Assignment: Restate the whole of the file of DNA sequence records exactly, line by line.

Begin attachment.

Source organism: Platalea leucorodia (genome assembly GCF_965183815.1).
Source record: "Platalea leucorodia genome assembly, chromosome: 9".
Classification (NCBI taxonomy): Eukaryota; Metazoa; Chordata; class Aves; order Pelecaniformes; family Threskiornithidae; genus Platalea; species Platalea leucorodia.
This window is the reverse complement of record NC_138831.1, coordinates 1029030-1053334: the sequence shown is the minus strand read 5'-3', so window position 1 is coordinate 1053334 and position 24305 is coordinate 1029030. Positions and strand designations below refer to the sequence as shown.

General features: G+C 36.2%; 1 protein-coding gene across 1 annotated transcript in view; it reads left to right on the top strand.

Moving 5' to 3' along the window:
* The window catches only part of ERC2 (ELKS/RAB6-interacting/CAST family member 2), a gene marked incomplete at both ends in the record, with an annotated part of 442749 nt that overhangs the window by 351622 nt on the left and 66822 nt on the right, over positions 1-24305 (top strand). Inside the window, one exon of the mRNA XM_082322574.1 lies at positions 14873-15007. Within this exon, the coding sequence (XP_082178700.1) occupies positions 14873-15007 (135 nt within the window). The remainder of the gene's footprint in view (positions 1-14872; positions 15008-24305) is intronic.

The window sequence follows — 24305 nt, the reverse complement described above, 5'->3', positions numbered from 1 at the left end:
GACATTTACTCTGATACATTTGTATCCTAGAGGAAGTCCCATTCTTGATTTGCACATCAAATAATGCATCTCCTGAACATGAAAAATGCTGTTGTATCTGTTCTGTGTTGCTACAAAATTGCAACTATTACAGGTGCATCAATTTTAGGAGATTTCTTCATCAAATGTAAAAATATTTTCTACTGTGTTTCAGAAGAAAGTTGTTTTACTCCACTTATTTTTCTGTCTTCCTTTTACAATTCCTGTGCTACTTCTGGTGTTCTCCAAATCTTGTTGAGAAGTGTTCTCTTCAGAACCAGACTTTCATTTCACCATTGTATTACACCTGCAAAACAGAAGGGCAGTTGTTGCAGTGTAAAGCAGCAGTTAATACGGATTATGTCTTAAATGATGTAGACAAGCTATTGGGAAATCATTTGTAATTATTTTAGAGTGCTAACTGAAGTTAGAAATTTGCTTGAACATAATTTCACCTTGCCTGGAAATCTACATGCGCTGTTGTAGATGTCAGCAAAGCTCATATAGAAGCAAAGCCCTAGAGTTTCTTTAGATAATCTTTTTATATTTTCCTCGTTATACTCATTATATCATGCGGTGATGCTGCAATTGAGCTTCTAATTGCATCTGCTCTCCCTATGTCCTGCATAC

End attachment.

Source organism: Platalea leucorodia (genome assembly GCF_965183815.1).
Source record: "Platalea leucorodia genome assembly, chromosome: 9".
Classification (NCBI taxonomy): Eukaryota; Metazoa; Chordata; class Aves; order Pelecaniformes; family Threskiornithidae; genus Platalea; species Platalea leucorodia.
This window is the reverse complement of record NC_138831.1, coordinates 1029030-1053334: the sequence shown is the minus strand read 5'-3', so window position 1 is coordinate 1053334 and position 24305 is coordinate 1029030. Positions and strand designations below refer to the sequence as shown.

General features: G+C 36.2%; 1 protein-coding gene across 1 annotated transcript in view; it reads left to right on the top strand.

Moving 5' to 3' along the window:
* The window catches only part of ERC2 (ELKS/RAB6-interacting/CAST family member 2), a gene marked incomplete at both ends in the record, with an annotated part of 442749 nt that overhangs the window by 351622 nt on the left and 66822 nt on the right, over positions 1-24305 (top strand). Inside the window, one exon of the mRNA XM_082322574.1 lies at positions 14873-15007. Within this exon, the coding sequence (XP_082178700.1) occupies positions 14873-15007 (135 nt within the window). The remainder of the gene's footprint in view (positions 1-14872; positions 15008-24305) is intronic.

The window sequence follows — 24305 nt, the reverse complement described above, 5'->3', positions numbered from 1 at the left end:
GACATTTACTCTGATACATTTGTATCCTAGAGGAAGTCCCATTCTTGATTTGCACATCAAATAATGCATCTCCTGAACATGAAAAATGCTGTTGTATCTGTTCTGTGTTGCTACAAAATTGCAACTATTACAGGTGCATCAATTTTAGGAGATTTCTTCATCAAATGTAAAAATATTTTCTACTGTGTTTCAGAAGAAAGTTGTTTTACTCCACTTATTTTTCTGTCTTCCTTTTACAATTCCTGTGCTACTTCTGGTGTTCTCCAAATCTTGTTGAGAAGTGTTCTCTTCAGAACCAGACTTTCATTTCACCATTGTATTACACCTGCAAAACAGAAGGGCAGTTGTTGCAGTGTAAAGCAGCAGTTAATACGGATTATGTCTTAAATGATGTAGACAAGCTATTGGGAAATCATTTGTAATTATTTTAGAGTGCTAACTGAAGTTAGAAATTTGCTTGAACATAATTTCACCTTGCCTGGAAATCTACATGCGCTGTTGTAGATGTCAGCAAAGCTCATATAGAAGCAAAGCCCTAGAGTTTCTTTAGATAATCTTTTTATATTTTCCTCGTTATACTCATTATATCATGCGGTGATGCTGCAATTGAGCTTCTAATTGCATCTGCTCTCCCTATGTCCTGCATAC